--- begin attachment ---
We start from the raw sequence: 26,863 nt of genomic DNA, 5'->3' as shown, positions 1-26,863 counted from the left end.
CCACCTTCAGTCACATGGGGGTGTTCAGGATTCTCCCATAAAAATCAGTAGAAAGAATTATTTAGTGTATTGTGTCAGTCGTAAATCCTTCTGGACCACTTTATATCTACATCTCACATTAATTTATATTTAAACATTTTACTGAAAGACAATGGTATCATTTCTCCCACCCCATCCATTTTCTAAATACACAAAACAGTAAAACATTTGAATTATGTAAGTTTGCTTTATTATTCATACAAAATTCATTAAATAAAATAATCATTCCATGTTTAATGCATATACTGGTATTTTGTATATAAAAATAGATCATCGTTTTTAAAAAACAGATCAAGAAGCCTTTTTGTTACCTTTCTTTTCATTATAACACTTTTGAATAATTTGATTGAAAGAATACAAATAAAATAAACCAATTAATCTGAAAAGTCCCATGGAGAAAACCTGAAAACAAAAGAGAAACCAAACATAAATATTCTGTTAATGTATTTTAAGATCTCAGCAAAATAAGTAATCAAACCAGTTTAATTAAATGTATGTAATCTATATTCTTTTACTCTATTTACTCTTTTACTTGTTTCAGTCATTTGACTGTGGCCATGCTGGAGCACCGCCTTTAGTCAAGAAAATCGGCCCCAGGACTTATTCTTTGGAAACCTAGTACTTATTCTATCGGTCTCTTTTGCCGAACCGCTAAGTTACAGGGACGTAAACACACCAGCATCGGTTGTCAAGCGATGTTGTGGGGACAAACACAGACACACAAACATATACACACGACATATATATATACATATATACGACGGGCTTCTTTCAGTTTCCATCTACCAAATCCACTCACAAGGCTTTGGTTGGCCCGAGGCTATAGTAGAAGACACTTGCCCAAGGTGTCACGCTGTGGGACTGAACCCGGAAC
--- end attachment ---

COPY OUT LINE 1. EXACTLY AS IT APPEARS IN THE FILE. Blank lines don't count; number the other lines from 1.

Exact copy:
We start from the raw sequence: 26,863 nt of genomic DNA, 5'->3' as shown, positions 1-26,863 counted from the left end.